Thursday, 12 July 2012

Mining policy; missing great leadership

Business Mirror

GOOD leaders are common. You see them everywhere. Successful leaders are abundant. That is why most families, businesses and countries progress forward even if slowly and with hesitation at times.
Great leaders are rarer but can easily be identified through their actions and, more significantly, through their words. In fact, if you need to explain and justify why a person is a “good” leader, they are not. Quality leadership is always self-evident. You never had to define all the qualities that great teacher of yours had. That teacher just did the job much better than all the others.

In virtually every case, great political leaders confronted a serious and vital situation with strength and, more important, inspiration. Their actions are embodied by the words they used in leading. Even if people may have disagreed with the policy and decisions, there was no mistake as to who was in charge and what was going to be achieved.

British Prime Minister Margaret Thatcher stated her economic policies clearly when she said, “They [socialists] always run out of other people’s money.” She then privatized the wasteful and inefficient government corporations while reducing taxes and welfare.

American President Ronald Reagan called communism “the focus of evil in the modern world.” His clearly stated goal was to bring down global communism. In Berlin at the closed gate between West and East Germany, he said, “Mr. Gorbachev, open this gate. Mr. Gorbachev, Mr. Gorbachev, tear down this wall.” Two years later, after 30 years, the Wall came down.

Mahatma Gandhi lived his words, “Non-violent non-cooperation with evil means cooperation with all that is good” as he peacefully gained India’s independence.

In the midst of the Great Depression, President Franklin D. Roosevelt said at his inauguration, “The only thing we have to fear is fear itself” and then created the far-reaching New Deal polices.

The newly stated policy on mineral development can be briefly summarized as:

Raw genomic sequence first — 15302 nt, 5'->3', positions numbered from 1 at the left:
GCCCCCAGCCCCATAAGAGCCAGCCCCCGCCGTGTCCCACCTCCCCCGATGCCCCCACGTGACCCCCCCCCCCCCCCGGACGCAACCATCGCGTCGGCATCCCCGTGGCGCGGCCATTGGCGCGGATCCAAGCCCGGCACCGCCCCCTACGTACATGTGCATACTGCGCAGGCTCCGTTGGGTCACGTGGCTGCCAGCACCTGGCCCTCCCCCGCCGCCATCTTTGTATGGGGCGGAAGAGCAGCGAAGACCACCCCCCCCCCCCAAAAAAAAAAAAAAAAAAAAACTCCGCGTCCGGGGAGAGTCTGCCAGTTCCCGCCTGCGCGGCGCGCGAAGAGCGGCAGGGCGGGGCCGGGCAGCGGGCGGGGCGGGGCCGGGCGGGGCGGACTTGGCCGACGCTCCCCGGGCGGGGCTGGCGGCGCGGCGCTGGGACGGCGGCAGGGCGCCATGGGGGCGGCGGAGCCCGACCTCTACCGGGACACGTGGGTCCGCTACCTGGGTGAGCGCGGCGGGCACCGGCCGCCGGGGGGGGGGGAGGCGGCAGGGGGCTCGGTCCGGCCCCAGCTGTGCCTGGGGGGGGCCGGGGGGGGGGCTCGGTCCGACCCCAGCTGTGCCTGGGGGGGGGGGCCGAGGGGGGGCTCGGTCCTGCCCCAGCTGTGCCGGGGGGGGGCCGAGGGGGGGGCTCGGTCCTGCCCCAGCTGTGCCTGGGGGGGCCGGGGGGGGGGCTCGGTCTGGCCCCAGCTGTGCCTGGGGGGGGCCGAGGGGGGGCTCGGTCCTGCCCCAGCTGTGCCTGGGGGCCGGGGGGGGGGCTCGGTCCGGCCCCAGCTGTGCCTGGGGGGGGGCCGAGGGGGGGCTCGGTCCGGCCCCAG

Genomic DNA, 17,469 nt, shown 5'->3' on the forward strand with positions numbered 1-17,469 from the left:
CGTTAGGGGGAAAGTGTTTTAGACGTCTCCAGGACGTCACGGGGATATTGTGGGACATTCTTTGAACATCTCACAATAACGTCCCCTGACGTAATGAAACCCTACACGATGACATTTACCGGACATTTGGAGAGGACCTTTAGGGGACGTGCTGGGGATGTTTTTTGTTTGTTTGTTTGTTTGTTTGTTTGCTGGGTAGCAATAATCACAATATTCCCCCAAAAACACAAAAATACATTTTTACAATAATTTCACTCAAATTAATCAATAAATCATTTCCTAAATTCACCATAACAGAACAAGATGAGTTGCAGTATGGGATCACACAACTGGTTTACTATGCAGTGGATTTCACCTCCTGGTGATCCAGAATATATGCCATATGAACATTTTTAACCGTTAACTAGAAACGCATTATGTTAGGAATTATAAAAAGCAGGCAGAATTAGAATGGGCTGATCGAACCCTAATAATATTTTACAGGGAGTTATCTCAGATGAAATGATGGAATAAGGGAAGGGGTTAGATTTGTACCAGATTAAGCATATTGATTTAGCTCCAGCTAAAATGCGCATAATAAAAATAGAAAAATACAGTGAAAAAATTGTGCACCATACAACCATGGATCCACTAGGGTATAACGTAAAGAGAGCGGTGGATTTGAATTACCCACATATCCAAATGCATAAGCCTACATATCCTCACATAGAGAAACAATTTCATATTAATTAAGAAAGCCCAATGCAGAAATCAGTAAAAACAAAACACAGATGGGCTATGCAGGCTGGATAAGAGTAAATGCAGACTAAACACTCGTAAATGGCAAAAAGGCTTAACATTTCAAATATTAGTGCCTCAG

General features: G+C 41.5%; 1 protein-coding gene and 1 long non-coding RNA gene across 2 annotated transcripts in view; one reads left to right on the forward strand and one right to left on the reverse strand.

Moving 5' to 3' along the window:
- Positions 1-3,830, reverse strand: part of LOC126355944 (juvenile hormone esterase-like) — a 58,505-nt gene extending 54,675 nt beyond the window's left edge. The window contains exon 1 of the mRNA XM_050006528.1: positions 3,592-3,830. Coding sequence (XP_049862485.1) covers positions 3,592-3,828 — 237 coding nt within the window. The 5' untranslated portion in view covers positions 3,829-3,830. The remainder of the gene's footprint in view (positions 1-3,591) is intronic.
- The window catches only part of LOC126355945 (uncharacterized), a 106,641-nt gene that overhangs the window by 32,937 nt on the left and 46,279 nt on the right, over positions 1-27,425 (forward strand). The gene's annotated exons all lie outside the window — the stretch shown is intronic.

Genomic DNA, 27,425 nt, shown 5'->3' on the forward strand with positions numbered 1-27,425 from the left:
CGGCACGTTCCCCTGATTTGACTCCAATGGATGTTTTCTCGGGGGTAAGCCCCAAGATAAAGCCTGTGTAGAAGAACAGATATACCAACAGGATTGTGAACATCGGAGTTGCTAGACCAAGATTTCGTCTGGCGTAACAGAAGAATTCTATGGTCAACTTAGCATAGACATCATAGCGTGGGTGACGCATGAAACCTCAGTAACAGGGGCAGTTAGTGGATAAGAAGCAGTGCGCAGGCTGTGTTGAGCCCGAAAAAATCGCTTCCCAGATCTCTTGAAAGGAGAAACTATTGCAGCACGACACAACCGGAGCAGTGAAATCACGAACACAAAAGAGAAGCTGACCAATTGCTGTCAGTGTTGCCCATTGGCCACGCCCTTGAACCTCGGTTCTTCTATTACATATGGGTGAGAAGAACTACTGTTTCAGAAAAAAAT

1. Tourism areas and agricultural lands must be protected.

2. Environmental laws must be strictly adhered to and enforced, including those for small-scale operations.

3. The rights of and financial benefits to indigenous people for the use of their lands and resources must be strengthened and monitored at every step of mine development.

4. Congress must enact a new and more beneficial tax and revenue-sharing scheme for mining activities.

5. Downstream ore processing must be developed.

6. Mineral and resource development must be a policy determined and controlled by the national government.

So what is the big deal and why did it take18 months to come up with this? The executive order (EO) is a restatement, and yes, a good and necessary clear restatement, of existing policy and law with a few improvements.

All the consultations were a waste of time. Bringing together the people who want to return to the glory days of A.D. 1520 and those who would like to bomb Boracay with nukes looking for gold accomplished nothing. Further, the House and the Senate will do consultations all over again.

Resource and mineral development is economically critical to the Philippines and does affect every Filipino. The $1 trillion in mineral resources and the $300 billion necessary to develop those resources belong to the people, all the people.

After 18 months, the administration should have presented to the people and Congress a comprehensive legislative package to accomplish what is outlined in the EO, not simply a blank piece of paper.

The administration should have taken the time and the care to explain why this was the correct policy that the nation should follow, not issue a challenge to go to court if some group did not like it. Great leadership plots the course, lays the plans, and makes the difficult implementing decisions. The administration missed its chance for great leadership on this one.

Nothing in regard to PHL’s mining policy has drastically changed. Soon again we will invest in mining.

Shakespeare wrote, “It is a tale full of sound and fury signifying nothing.”

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